On Reflection

Someone else may come up with a better definition, but I think of reflection as the ability to reason about the structures and processes of a programming system within the programming system itself. Examples include the API's to Class objects in SmalltalkLanguage, JavaLanguage and the CommonLispObjectSystem.

--JeffMantei 2000-12-01

I mostly agree with this. I like to distinguish between a ReflectiveSystem? (that contains a description of itself) and a CausallyReflectiveSystem?. Changing the MetaInformation in a ReflectiveSystem? typically merely breaks the system. Changing the MetaInformation in a CausallyReflectiveSystem? causes a corresponding change in the behavior of the system. -- TomStambaugh

The ObjectOrientationFaq? defines ReflectiveSystem?s as "systems with MetaObjectProtocols (not to be confused with reflexive systems, which often refer to systems implemented in terms of themselves, or bootstrapped)", and explains: "In CLOS terminology, an IntrospectiveProtocol? provides a read only capability (e.g. what is this object's class, give info on this class, etc.) and an IntercessoryProtocol? provides a write capability which allows system modification (e.g. add the following method or instance to this class, perform inheritance this way, etc.)."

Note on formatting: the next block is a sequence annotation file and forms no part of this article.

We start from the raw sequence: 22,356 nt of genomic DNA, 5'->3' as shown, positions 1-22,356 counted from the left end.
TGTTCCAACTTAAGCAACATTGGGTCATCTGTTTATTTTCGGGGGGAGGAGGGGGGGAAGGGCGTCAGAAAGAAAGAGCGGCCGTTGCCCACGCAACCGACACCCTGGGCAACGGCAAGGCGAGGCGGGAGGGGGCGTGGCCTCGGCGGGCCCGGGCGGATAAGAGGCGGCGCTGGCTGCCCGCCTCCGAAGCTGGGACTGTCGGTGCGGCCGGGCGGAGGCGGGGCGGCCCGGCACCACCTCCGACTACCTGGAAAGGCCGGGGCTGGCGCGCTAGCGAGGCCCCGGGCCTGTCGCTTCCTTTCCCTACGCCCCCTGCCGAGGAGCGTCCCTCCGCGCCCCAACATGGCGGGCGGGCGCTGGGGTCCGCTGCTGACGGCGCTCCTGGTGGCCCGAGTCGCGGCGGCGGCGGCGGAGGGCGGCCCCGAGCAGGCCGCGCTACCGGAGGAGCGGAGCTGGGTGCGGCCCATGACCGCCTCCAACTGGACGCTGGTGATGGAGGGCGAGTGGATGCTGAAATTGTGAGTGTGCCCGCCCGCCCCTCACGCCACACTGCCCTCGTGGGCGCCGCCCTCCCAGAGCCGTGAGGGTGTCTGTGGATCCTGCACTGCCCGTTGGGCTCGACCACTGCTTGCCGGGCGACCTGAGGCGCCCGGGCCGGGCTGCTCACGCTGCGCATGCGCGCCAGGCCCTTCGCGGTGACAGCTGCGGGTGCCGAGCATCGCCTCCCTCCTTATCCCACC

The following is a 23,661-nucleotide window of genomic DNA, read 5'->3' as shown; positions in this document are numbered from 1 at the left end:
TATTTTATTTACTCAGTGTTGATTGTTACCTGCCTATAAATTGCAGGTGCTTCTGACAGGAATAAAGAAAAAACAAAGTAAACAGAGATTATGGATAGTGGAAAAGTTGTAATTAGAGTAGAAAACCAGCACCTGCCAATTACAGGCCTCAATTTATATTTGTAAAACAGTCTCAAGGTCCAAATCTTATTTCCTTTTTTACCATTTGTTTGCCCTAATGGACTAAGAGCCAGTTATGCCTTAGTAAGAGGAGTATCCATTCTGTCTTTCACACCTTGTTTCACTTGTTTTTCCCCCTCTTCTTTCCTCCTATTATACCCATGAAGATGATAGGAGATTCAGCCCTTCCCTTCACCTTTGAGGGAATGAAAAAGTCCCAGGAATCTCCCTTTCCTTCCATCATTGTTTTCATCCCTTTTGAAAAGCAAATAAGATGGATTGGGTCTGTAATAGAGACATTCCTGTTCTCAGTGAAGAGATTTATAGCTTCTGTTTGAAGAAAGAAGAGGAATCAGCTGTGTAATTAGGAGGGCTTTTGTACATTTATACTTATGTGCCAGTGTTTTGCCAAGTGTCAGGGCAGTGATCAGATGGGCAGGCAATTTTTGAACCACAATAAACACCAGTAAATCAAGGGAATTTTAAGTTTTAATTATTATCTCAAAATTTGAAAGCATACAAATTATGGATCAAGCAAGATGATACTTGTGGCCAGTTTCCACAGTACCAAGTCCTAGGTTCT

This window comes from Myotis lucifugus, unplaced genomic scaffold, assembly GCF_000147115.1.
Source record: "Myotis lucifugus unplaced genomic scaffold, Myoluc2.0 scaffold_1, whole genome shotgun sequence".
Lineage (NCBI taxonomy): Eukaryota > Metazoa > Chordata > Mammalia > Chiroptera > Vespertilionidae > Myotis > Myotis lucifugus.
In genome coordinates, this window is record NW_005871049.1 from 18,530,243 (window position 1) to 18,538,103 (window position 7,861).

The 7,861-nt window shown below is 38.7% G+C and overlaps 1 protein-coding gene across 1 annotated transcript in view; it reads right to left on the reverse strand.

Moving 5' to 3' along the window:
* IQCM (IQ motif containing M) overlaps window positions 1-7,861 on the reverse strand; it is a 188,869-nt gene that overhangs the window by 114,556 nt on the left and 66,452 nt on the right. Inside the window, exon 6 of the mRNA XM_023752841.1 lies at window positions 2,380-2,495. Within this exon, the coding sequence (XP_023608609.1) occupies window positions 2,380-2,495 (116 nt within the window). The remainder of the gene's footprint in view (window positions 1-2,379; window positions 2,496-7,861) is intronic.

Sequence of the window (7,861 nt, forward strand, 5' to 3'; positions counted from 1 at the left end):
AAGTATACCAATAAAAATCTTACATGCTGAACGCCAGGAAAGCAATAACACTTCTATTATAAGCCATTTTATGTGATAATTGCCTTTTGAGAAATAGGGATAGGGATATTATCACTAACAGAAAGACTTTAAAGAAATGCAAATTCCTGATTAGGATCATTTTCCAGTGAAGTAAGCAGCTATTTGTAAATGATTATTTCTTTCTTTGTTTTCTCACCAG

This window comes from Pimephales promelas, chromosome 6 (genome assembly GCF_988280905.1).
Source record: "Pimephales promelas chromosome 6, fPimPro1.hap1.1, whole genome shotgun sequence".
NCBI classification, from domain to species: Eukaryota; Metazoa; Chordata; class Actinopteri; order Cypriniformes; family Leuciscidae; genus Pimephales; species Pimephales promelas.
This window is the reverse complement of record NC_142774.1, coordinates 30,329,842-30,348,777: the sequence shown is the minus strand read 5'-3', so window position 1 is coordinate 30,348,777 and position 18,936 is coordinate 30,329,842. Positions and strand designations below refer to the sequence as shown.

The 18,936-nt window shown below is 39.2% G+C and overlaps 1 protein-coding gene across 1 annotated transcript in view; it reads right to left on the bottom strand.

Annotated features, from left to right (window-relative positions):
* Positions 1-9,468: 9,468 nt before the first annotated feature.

A book called TheArtOfTheMetaObjectProtocol

See MetaObjectProtocol.


Some issues possibly appropriate to this topic include:

One paper on CLOS (Bobrow, Gabriel, White 1993) mentions the following three aspects of reflection :

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